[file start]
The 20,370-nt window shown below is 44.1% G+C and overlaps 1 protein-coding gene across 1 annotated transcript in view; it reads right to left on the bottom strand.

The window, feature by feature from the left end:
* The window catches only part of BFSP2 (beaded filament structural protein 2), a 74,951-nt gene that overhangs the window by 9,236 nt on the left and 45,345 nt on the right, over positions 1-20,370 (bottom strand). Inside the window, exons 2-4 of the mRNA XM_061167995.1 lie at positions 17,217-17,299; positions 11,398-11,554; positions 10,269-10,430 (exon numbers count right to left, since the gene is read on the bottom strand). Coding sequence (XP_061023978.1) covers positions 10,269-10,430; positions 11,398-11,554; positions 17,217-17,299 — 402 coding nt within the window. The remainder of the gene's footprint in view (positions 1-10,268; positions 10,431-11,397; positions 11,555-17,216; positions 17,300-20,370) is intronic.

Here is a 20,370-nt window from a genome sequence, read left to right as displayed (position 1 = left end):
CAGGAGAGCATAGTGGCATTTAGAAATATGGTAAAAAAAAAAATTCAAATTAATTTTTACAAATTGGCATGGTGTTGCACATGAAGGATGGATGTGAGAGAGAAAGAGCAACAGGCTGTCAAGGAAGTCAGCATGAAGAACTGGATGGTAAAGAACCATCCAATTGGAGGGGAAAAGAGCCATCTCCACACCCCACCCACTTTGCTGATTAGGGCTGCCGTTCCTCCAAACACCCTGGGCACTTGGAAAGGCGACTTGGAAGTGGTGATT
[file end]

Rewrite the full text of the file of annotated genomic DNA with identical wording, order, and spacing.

The 20,370-nt window shown below is 44.1% G+C and overlaps 1 protein-coding gene across 1 annotated transcript in view; it reads right to left on the bottom strand.

The window, feature by feature from the left end:
* The window catches only part of BFSP2 (beaded filament structural protein 2), a 74,951-nt gene that overhangs the window by 9,236 nt on the left and 45,345 nt on the right, over positions 1-20,370 (bottom strand). Inside the window, exons 2-4 of the mRNA XM_061167995.1 lie at positions 17,217-17,299; positions 11,398-11,554; positions 10,269-10,430 (exon numbers count right to left, since the gene is read on the bottom strand). Coding sequence (XP_061023978.1) covers positions 10,269-10,430; positions 11,398-11,554; positions 17,217-17,299 — 402 coding nt within the window. The remainder of the gene's footprint in view (positions 1-10,268; positions 10,431-11,397; positions 11,555-17,216; positions 17,300-20,370) is intronic.

Here is a 20,370-nt window from a genome sequence, read left to right as displayed (position 1 = left end):
CAGGAGAGCATAGTGGCATTTAGAAATATGGTAAAAAAAAAAATTCAAATTAATTTTTACAAATTGGCATGGTGTTGCACATGAAGGATGGATGTGAGAGAGAAAGAGCAACAGGCTGTCAAGGAAGTCAGCATGAAGAACTGGATGGTAAAGAACCATCCAATTGGAGGGGAAAAGAGCCATCTCCACACCCCACCCACTTTGCTGATTAGGGCTGCCGTTCCTCCAAACACCCTGGGCACTTGGAAAGGCGACTTGGAAGTGGTGATT